Get It Growing: Plant Southern magnolias now
By DAN GILL
LSU AgCenter Horticulturist
January and February are excellent months to plant trees in Louisiana. If you’re thinking about adding shade trees, small spring- or summer-flowering trees or trees for screening, head out to local nurseries and purchase and plant trees in the next few weeks. Arbor Day in Louisiana is on Jan. 18 this year. It’s always the third Friday in January because this is such a good time to plant trees.
If you have a place where you want a medium- to large-growing evergreen tree, the Southern magnolia (Magnolia grandiflora) can be a wonderful choice.
The Southern magnolia is well known as a traditional tree for Louisiana landscapes. Like camellias, azaleas and crape myrtles, it is often considered essential for creating a “Southern” style garden. Unlike camellias, azaleas and crape myrtles, however, which are all native to the Far East, the Southern magnolia is native to Louisiana and the southeastern United States.
One of the remarkable things about the native Southern magnolia is that it retains its foliage year-round; most magnolia species around the world are deciduous. And what outstanding foliage it is. Deep green and lustrous, the leaves may be 4-8 inches long and often have attractive rusty brown undersides.
The evergreen habit of magnolias is most noticeable in winter when the green foliage, along with other broadleaf evergreen trees such as live oaks and hollies, provides welcome relief to the bare, leafless branches of deciduous trees.
The flowers also make this tree popular. At about 8 inches across, the size of the white flowers is unusually large for the genus, and they stand out beautifully against the dark green foliage — the species name, grandiflora, means large flower. The Southern magnolia is the state flower of Louisiana.
Flowers generally appear in greatest abundance beginning in late April, peaking in May and diminishing in early June. But flowering continues sporadically through summer, and flowers may appear as late as September or October. The lemony fragrance of magnolia flowers fills the sultry summer air and is downright intoxicating if you stick your nose right into a flower and take a whiff.
The Southern magnolia is a medium- to large-growing tree that can reach more than 60-feet tall. But on average trees tend to be around 40- to 50-feet tall with a spread of 20 to 30 feet.
Left to grow on its own, a magnolia tree will retain its lower branches, creating a canopy that starts at ground level. Trees allowed to grow this way are outstandingly beautiful, and kids love to play among the shelter of the low branches. But you must have enough room in your landscape for this to be practical. In most situations it’s best to gradually remove the lower branches as a young tree grows taller. This continues until the canopy is as high as you need it to be, generally at least 8 to 10 feet from the ground.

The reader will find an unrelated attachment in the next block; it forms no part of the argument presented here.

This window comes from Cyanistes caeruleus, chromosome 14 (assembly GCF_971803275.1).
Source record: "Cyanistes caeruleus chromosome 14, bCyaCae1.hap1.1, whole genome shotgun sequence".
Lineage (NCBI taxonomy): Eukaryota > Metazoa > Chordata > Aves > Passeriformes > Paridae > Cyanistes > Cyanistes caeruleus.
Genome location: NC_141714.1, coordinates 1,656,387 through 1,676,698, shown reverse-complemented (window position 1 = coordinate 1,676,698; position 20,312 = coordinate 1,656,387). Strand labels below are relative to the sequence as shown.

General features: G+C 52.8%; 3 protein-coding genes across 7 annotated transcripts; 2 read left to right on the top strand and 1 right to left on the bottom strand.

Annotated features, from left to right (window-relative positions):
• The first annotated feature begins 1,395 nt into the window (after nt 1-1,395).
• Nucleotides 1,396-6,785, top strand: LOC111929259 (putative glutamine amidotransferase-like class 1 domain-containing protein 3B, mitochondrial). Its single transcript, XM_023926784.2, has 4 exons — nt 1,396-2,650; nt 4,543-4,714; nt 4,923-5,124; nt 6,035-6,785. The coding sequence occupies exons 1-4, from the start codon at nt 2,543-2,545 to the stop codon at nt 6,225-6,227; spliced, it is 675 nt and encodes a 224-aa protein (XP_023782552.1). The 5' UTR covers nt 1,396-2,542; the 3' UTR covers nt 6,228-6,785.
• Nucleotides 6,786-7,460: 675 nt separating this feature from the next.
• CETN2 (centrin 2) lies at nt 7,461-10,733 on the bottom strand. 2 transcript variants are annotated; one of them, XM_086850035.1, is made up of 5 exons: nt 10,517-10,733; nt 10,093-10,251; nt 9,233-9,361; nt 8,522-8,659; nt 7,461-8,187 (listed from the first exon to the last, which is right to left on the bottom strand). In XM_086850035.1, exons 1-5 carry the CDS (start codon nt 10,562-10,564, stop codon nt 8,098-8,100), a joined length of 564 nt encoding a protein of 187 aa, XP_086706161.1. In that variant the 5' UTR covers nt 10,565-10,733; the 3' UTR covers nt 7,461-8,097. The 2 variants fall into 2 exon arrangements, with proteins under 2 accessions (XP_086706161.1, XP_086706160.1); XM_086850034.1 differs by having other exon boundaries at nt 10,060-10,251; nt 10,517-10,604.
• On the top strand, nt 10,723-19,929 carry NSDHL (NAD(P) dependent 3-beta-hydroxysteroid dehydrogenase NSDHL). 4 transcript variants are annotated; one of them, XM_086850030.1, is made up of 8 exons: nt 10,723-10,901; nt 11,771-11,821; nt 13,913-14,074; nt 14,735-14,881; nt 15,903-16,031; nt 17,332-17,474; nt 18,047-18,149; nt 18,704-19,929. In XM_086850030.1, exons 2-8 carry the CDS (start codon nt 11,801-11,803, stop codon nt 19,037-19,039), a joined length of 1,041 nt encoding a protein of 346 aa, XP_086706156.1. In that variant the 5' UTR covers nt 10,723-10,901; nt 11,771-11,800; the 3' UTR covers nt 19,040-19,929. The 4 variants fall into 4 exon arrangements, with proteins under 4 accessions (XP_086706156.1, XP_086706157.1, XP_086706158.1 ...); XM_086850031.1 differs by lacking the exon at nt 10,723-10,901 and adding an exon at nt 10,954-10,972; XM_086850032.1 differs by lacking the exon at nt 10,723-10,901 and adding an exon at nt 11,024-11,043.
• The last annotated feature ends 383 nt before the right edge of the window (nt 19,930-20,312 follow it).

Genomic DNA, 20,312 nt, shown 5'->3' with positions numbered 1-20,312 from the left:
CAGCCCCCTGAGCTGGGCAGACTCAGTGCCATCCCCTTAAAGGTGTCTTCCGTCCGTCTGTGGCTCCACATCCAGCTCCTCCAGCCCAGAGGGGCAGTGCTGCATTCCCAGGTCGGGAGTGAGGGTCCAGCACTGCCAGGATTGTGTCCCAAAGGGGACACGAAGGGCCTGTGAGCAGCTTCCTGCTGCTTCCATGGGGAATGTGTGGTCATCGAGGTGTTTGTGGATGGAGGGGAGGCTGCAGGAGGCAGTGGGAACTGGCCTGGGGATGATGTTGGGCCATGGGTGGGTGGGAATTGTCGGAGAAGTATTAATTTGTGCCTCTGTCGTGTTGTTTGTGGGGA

If you don’t have room for a typical Southern magnolia in your landscape, you can find dwarf varieties that stay much smaller. The most popular dwarf is a variety called Little Gem. Its smaller size, about 20-feet tall with a spread of about 8 feet, makes it very useful where a typical Southern magnolia would be too large. The foliage is an especially nice glossy deep green with brown backs, and the flowers appear over an unusually long period, often as late as October. Teddy Bear is another compact-growing variety you will find in nurseries. It grows to be about 20-feet tall and 10-feet wide.
Southern magnolias are best planted from November through March when the weather is cool and while the plants are dormant. Magnolia roots are very sensitive to the depth of plantings, so it is critical that the top of the root ball be at or slightly above the surrounding soil. If planted too deeply or in a location not to their liking, magnolia trees tend to grow poorly and stay stunted. A happy, well-established young tree, on the other hand, will grow moderately fast, especially if fertilized each spring.
Be aware that even though they are evergreen, magnolias drop leaves abundantly in spring and early summer. They also drop old petals when they are in bloom and seed cones and a few more leaves in late summer and fall. Given this, it’s best to locate these trees away from outdoor living areas, pools and driveways, where stuff dropping out of the tree will not be a major nuisance.
Initially, Southern magnolias have an upright pyramidal habit when young, which gradually changes into a broader canopy with a rounded top as trees age. The large evergreen leaves cast a deep shade as the trees mature, often preventing grass from growing around them. The ideal way of dealing with bare areas under magnolias is to simply apply a 4- to 6-inch layer of mulch, such as leaves, pine straw or bark. This is best for the tree’s health. Magnolias also produce large surface roots, so locate them well away from concrete surfaces such as driveways, patios and sidewalks.
Excellent varieties currently available include D.D. Blanchard, Bracken’s Brown Beauty and Alta; the dwarf Little Gem and Teddy Bear, and many others. The advantage of named varieties is that you can pick one that has the characteristics you prefer, including size, shape, foliage characteristics and bloom season.